The Story of Evanston
Now a quiet suburb with grand mansions and tree-lined streets, suburban Evanston was once home to the Potawatomi people. According to the Encyclopedia of Chicago, after the 1830s, the US government forced Native Americans in the region west into Iowa, and farmers began to settle the area. The town grew after the Great Chicago Fire of 1871, when many people decided to rebuild their homes outside the city.
Northwestern University also calls Evanston home. According to the University’s history, in 1853, a group of nine men, including a man named John Evans, bought 379 acres of land on Lake Michigan. They opened the campus two years later with ten students, and the surrounding town was named Evanston in 1857 in honor of Evans. As devout Methodists, the founders declared Evanston a dry town, forbidding alcohol within four miles of campus. (Evanston remained dry for more than a century.)
Per U.S. News and World Report, Northwestern is now one of the top schools in the country, with 21,000 students and a $9 billion endowment, with alumni such as Meghan Markle, Julia Louis-Dreyfus, George R. R. Martin, and Stephen Colbert. The campus continues to expand, with sleek new buildings to house the Kellogg School of Management, sprawling athletic facilities, and a growing downtown Chicago campus.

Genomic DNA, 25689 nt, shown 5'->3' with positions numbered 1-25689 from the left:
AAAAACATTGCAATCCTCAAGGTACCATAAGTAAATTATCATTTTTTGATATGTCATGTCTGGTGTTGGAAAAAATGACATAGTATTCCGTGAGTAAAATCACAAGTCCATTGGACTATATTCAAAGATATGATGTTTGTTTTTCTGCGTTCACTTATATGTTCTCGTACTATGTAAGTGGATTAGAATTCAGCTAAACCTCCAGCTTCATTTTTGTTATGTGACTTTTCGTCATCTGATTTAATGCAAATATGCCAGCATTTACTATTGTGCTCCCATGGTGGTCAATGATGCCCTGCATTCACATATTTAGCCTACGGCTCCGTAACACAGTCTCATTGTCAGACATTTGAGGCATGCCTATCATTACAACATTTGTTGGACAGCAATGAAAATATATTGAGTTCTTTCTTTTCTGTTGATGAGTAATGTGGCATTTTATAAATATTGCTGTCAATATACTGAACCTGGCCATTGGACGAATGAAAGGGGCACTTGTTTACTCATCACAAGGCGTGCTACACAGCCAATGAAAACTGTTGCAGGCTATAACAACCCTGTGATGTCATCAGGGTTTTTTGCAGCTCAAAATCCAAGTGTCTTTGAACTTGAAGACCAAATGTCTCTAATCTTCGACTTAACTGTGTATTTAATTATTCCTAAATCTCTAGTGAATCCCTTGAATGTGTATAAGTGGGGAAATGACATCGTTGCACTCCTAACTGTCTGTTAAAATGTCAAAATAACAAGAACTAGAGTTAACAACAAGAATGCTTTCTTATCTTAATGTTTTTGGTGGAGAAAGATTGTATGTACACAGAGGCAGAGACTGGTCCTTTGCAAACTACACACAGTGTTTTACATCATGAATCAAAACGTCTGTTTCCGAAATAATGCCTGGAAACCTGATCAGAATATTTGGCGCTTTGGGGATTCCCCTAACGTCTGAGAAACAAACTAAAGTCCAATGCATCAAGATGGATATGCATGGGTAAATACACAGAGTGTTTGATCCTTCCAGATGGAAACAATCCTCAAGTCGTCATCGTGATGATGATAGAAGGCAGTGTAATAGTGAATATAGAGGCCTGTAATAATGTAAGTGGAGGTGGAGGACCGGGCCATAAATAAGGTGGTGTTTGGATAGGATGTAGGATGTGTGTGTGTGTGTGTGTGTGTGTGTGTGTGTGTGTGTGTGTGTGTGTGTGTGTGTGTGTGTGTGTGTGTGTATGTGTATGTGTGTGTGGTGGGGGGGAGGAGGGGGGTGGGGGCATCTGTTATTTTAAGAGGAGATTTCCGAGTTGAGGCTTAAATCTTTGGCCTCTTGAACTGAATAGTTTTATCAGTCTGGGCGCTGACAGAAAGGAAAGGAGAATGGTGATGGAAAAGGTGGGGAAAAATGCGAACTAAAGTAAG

Neighborhood Spotlight: Frances Willard House
Just outside Northwestern’s campus on Sheridan Road sits a large, green, Gothic-style cottage with scalloped trim around the top floor windows. Built in 1865, the house is now a museum and National Historic Landmark that highlights the contributions of Frances Willard, a social activist and women’s suffragist. At the time, she was said to be the most famous woman in the world.
Frances Willard was born in New York in 1839 and moved to Evanston at 18 with her family. She attended the North Western Female College and became a teacher. She eventually became the first Dean of the Women’s College when a small women’s college merged with Northwestern.
She became involved with the women’s temperance movement, which strived to encourage Americans to abstain from alcohol. When Willard took over as leader of the Woman’s Christian Temperance Union, she expanded its work to include suffrage, as well as prison, education, and labor law reform. Her house served as the group’s headquarters until her death in 1898. It later became a museum and was named as a National Historic Landmark in 1965.
Things to Do
Evanston has miles of beautiful lakefront and beaches, but heads up: unlike Chicago’s free beaches, there is an admission fee. If swimming works up your appetite, head to Edzo’s Burger Shop for burgers and fries, or to Union Pizzeria — Geoffrey Baer’s favorite.